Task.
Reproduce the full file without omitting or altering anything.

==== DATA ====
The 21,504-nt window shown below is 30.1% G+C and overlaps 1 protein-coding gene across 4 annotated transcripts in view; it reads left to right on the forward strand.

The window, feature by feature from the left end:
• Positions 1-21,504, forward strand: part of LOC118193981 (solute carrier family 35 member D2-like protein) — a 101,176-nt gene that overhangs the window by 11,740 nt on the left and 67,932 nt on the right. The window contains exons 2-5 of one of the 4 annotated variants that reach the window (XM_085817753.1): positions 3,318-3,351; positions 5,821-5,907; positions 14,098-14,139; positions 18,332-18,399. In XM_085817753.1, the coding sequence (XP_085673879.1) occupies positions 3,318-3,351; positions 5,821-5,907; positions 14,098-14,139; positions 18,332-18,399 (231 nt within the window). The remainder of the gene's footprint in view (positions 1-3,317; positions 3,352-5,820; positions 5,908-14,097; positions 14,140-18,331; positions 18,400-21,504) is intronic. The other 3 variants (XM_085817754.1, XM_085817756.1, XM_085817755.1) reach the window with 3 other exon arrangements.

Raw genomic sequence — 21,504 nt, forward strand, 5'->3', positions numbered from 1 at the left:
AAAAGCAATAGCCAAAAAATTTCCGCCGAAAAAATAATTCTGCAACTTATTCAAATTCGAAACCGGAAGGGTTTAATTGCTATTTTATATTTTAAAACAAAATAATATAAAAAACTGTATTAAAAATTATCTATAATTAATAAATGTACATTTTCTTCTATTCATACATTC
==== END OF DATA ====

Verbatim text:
The 21,504-nt window shown below is 30.1% G+C and overlaps 1 protein-coding gene across 4 annotated transcripts in view; it reads left to right on the forward strand.

The window, feature by feature from the left end:
• Positions 1-21,504, forward strand: part of LOC118193981 (solute carrier family 35 member D2-like protein) — a 101,176-nt gene that overhangs the window by 11,740 nt on the left and 67,932 nt on the right. The window contains exons 2-5 of one of the 4 annotated variants that reach the window (XM_085817753.1): positions 3,318-3,351; positions 5,821-5,907; positions 14,098-14,139; positions 18,332-18,399. In XM_085817753.1, the coding sequence (XP_085673879.1) occupies positions 3,318-3,351; positions 5,821-5,907; positions 14,098-14,139; positions 18,332-18,399 (231 nt within the window). The remainder of the gene's footprint in view (positions 1-3,317; positions 3,352-5,820; positions 5,908-14,097; positions 14,140-18,331; positions 18,400-21,504) is intronic. The other 3 variants (XM_085817754.1, XM_085817756.1, XM_085817755.1) reach the window with 3 other exon arrangements.

Raw genomic sequence — 21,504 nt, forward strand, 5'->3', positions numbered from 1 at the left:
AAAAGCAATAGCCAAAAAATTTCCGCCGAAAAAATAATTCTGCAACTTATTCAAATTCGAAACCGGAAGGGTTTAATTGCTATTTTATATTTTAAAACAAAATAATATAAAAAACTGTATTAAAAATTATCTATAATTAATAAATGTACATTTTCTTCTATTCATACATTC